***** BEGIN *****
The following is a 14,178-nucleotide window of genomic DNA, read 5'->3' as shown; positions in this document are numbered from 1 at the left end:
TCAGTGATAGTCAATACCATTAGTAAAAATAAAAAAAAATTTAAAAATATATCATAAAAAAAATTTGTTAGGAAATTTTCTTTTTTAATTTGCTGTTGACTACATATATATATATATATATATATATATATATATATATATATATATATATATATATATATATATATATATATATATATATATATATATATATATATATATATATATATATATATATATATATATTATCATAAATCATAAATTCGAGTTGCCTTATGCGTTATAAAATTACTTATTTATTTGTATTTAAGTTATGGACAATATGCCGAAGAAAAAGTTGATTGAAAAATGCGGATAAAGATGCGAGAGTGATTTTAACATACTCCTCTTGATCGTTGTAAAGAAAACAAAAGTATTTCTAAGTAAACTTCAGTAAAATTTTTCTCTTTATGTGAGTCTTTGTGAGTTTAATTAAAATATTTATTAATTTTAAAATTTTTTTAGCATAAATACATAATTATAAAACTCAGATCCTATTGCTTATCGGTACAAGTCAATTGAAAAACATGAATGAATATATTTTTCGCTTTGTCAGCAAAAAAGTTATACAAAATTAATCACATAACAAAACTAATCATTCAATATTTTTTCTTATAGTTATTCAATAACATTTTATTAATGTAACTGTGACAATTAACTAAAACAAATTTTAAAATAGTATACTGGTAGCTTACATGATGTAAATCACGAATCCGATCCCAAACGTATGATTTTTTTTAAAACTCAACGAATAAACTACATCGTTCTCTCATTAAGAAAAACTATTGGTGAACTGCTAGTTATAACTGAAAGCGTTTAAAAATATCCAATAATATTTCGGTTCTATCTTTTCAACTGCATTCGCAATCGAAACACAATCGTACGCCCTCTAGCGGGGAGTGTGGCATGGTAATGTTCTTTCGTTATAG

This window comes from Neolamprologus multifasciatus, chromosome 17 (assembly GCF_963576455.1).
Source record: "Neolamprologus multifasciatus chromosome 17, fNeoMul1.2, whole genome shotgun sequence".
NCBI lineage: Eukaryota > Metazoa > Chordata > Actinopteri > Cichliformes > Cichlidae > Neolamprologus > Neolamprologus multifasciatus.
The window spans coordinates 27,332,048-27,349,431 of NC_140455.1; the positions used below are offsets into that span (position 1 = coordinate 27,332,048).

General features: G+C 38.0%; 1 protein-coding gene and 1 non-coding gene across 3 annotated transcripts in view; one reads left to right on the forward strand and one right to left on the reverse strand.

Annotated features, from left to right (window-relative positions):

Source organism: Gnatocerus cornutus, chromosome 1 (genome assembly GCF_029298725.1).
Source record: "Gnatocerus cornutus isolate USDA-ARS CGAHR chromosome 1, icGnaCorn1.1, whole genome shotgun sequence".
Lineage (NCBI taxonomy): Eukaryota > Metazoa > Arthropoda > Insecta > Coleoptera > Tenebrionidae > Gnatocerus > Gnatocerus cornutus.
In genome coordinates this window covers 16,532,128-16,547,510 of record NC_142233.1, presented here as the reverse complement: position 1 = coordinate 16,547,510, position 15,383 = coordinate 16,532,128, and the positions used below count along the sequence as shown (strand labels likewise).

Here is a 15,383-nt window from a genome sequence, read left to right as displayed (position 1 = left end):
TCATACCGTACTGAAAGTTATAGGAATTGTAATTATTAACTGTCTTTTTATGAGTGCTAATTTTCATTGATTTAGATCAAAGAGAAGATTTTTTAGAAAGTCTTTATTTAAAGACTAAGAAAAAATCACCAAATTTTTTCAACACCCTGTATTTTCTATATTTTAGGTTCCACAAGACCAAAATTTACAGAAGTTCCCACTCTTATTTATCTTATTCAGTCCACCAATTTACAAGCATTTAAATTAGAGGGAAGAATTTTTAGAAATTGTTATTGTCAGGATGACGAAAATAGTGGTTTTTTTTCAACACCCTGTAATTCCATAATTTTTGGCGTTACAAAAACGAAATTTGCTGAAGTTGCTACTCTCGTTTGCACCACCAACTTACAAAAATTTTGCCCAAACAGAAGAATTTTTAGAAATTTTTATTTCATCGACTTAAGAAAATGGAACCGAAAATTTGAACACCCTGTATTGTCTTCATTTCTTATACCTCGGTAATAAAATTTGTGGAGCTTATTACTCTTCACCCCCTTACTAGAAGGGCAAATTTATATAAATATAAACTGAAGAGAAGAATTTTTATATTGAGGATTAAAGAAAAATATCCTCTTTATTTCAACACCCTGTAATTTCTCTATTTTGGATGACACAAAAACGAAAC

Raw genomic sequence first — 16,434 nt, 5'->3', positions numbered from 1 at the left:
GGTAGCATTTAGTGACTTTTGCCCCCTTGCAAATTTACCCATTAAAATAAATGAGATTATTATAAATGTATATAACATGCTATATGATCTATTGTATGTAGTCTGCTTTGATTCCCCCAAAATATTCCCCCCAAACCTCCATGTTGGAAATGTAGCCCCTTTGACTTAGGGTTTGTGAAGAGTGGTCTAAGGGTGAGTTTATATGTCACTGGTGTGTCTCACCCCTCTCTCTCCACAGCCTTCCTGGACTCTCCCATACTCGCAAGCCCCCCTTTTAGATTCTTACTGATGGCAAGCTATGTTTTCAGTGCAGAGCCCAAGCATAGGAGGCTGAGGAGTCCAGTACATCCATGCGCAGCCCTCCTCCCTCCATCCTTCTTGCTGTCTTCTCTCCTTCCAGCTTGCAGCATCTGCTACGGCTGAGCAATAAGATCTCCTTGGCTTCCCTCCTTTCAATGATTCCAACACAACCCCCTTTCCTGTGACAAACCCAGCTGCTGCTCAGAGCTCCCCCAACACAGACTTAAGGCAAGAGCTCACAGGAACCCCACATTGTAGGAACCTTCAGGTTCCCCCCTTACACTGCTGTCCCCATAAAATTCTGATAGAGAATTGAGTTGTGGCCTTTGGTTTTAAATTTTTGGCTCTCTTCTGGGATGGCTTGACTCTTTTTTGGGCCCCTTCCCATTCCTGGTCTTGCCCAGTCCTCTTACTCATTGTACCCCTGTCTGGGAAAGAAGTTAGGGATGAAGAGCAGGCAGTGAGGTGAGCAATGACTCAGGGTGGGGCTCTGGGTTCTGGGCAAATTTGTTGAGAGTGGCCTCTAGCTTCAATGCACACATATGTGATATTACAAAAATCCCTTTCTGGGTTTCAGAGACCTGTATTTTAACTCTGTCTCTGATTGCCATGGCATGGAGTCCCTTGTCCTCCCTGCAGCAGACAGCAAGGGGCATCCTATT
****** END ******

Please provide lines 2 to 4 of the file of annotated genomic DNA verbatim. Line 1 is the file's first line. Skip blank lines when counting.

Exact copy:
TCAGTGATAGTCAATACCATTAGTAAAAATAAAAAAAAATTTAAAAATATATCATAAAAAAAATTTGTTAGGAAATTTTCTTTTTTAATTTGCTGTTGACTACATATATATATATATATATATATATATATATATATATATATATATATATATATATATATATATATATATATATATATATATATATATATATATATATATATATATATATATATATATATATATTATCATAAATCATAAATTCGAGTTGCCTTATGCGTTATAAAATTACTTATTTATTTGTATTTAAGTTATGGACAATATGCCGAAGAAAAAGTTGATTGAAAAATGCGGATAAAGATGCGAGAGTGATTTTAACATACTCCTCTTGATCGTTGTAAAGAAAACAAAAGTATTTCTAAGTAAACTTCAGTAAAATTTTTCTCTTTATGTGAGTCTTTGTGAGTTTAATTAAAATATTTATTAATTTTAAAATTTTTTTAGCATAAATACATAATTATAAAACTCAGATCCTATTGCTTATCGGTACAAGTCAATTGAAAAACATGAATGAATATATTTTTCGCTTTGTCAGCAAAAAAGTTATACAAAATTAATCACATAACAAAACTAATCATTCAATATTTTTTCTTATAGTTATTCAATAACATTTTATTAATGTAACTGTGACAATTAACTAAAACAAATTTTAAAATAGTATACTGGTAGCTTACATGATGTAAATCACGAATCCGATCCCAAACGTATGATTTTTTTTAAAACTCAACGAATAAACTACATCGTTCTCTCATTAAGAAAAACTATTGGTGAACTGCTAGTTATAACTGAAAGCGTTTAAAAATATCCAATAATATTTCGGTTCTATCTTTTCAACTGCATTCGCAATCGAAACACAATCGTACGCCCTCTAGCGGGGAGTGTGGCATGGTAATGTTCTTTCGTTATAG

This window comes from Neolamprologus multifasciatus, chromosome 17 (assembly GCF_963576455.1).
Source record: "Neolamprologus multifasciatus chromosome 17, fNeoMul1.2, whole genome shotgun sequence".